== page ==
The Need for Lament #MennoNerdsOnLoss

Lament is a spiritual discipline. Some might be inclined to tell you that expressing pain or grief to God is a bad thing, that we should be happy about everything because God is good, a very damaging twist on Philippians 4:11. Yes, we are to be content despite everything and even to expect that some suffering will happen as a result of our discipleship. And yes, God is good, but that does not mean that everything about her creation is good. We need to operate in the reality of a damaged world, but unfortunately the church, like a lot of the Western world in general, tends to put on a “stained-glass masquerade” instead (excuse the bad Windows Movie Maker video and just pay attention to the lyrics)

I know this kind of attitude has always been prevalent in the human psyche, but I definitely have to question how much the modern era and its problematic presuppositions have contributed. In the modern era we are told that truth is measured purely objectively, creating an idol of this understanding of truth which we have applied to every element of our lives from how we read our Bibles to what we are taught in our schools. If everything is objective and there is no room for subjectivity (not relativity, but subjectivity), there is no room for true human experience. And so we are left denying our experiences, which are not always good ones, in the face of the hard objective truth that God is good. We’re often not really given the permission to do otherwise.

Allowing ourselves to lament, though, pulls us away from this pretend world of cold hard facts and back to the real world. The real world is not fundamentally that of scientific rationalism and objective truth. The real world is fundamentally that of experiencing relationship with your Creator and your fellow creation. Relationship is messy because people are messy. We make mistakes, hurting ourselves and each other. I haven’t even mentioned realities like death which must be faced as an inevitable companion. It does us no good to deny this, even – maybe especially – when it is done in the name of being pious.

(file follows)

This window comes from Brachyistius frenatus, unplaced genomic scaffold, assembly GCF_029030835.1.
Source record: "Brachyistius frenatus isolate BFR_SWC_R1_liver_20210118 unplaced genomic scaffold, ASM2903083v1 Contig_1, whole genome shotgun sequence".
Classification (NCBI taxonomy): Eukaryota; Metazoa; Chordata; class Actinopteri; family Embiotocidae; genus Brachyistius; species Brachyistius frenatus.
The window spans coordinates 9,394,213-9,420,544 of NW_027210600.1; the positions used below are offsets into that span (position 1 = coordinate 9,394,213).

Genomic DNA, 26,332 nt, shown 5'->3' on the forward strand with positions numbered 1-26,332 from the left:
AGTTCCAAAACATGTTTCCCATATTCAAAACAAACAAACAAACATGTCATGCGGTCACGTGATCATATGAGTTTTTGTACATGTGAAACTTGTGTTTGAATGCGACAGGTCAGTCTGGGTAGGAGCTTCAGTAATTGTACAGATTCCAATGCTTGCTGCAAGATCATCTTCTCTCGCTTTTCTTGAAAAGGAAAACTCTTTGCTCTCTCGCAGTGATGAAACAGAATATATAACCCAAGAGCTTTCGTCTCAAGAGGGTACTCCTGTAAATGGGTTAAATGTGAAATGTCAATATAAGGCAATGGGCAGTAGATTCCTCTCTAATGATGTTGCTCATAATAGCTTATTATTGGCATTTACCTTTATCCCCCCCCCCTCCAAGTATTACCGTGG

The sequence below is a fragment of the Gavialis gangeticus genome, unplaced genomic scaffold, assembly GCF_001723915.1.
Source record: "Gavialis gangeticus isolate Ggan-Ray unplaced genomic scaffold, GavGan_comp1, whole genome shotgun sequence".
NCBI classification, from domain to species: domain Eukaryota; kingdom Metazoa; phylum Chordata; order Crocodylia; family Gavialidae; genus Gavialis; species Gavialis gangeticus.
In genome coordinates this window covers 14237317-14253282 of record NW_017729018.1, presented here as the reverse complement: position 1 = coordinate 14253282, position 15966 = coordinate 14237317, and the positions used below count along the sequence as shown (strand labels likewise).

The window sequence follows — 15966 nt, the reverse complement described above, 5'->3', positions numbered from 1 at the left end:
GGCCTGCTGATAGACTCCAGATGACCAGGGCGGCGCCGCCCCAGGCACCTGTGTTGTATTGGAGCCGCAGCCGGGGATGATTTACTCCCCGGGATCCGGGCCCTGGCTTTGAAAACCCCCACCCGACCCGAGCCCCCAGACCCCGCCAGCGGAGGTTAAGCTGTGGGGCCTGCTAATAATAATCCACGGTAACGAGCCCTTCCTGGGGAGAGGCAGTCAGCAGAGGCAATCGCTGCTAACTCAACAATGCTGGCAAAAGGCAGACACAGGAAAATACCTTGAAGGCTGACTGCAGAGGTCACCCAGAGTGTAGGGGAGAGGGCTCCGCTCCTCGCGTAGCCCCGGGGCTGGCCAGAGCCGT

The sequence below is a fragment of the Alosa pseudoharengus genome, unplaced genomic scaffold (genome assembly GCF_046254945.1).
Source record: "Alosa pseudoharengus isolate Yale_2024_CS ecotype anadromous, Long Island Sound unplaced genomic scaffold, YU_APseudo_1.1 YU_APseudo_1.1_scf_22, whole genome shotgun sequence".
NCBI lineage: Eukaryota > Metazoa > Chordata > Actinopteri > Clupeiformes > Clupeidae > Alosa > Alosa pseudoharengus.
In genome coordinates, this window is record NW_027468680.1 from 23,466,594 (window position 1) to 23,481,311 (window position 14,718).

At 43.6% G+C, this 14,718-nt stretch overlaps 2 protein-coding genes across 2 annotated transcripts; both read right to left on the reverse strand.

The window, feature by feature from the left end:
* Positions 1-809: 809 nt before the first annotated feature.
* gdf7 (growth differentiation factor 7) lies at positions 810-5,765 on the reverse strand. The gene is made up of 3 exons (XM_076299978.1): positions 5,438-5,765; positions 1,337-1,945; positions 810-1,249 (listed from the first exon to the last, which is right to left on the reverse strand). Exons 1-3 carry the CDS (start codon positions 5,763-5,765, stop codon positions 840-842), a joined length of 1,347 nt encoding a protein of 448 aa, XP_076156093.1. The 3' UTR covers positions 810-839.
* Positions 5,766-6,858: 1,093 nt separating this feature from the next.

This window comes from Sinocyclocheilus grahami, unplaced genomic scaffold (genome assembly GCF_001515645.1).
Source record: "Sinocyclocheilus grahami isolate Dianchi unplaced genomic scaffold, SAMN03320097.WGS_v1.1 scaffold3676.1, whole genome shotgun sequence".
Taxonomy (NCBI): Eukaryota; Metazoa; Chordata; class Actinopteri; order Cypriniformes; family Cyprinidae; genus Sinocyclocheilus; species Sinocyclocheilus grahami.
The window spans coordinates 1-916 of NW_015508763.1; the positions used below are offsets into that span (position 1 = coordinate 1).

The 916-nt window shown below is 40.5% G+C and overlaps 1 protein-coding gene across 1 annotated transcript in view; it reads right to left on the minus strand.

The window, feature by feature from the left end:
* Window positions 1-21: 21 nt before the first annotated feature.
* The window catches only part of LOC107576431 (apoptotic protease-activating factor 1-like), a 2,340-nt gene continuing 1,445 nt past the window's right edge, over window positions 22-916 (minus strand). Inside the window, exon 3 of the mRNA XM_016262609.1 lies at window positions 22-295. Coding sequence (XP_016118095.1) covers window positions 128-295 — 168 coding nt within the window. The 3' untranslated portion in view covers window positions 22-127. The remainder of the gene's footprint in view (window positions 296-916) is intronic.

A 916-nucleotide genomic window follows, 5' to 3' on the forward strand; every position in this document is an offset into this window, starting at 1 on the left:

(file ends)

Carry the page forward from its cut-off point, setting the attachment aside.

Furthermore, if we aren’t acknowledging the ways in which the world falls short of God’s ideal, we can never be a part of bringing about God’s Kingdom on earth as we are called to do. Acceptance (realizing the truth of the current situation, not saying that it always has to be that way) is a key step in any healing process. Jesus didn’t change the world by sitting around comfortably trying to ignore the problems in his creation. He didn’t even hang back and try to fix it from a safe distance. He incarnated as one of us and spent most of his time with those who were suffering the most. In acknowledging our pain, even crying alongside us, he changed the world. We can’t follow him by sitting around with our fingers in our ears denying suffering all around us.

So pour out your hearts to God. Sometimes life sucks and we shouldn’t be afraid to admit that. In fact, we really need to learn to admit that. Express your pain like so many of the biblical authors did, like Jesus himself did. And express pain in solidarity with others, including the billions who suffer in serious ways everyday. Like Jesus, enter into that pain with them, and then work to change it.

This post is a part of MennoNerds Synchro-Blog on the topic of Death, Loss, Pain and Grief which took place at the end of July 2013. Check out our page on to see all the other posts in this series.

Ryan Robinson

It is easiest to identify Ryan as both theologian and tech guy. By day, Ryan is a Technical Consultant work with PeaceWorks Technology Solutions. There, he works on websites, CRMs, and SharePoint implementations. Along with blogging here, Ryan is a founding member of the MennoNerds blogging network and a contributor to the book A Living Alternative.

2 Responses

  1. bonniecasad says:

    This is a really good piece. I didn’t want to listen to the Casting Crowns song at first because to me, they belong with the happy, hopeful Christian music on the radio that I can’t stomach. But I did listen to it, cringing at first, and I’m glad I did. I remember that many songs they sing, I like- this one included.

    And the idea here, that we always put our best foot forward, even in church, resonates with me. I *hate* to reveal weakness. I hate to cry in front of anyone, and I am the world’s best spinner of facts to make everything seem fine. On the other hand, life has dealt my family hard cards, and there is plenty of reason to open up and share the pain. I love my church. I have finally found a “home” within the Mennonite faith, but you are right, there is still the tendency to hide the worst.

    BTW, I don’t have much time for blog reading these days as I’ve started online schooling, and now that RHE has taken a hiatus yours is the chosen one! 😉

    • I can understand the apprehension about Casting Crowns. They have a few songs that make me cringe, but then there are a few others like that one which I’ve always found powerful.

      I definitely don’t expect to compete with RHE but I’m glad you’re finding something helpful here in the meantime 🙂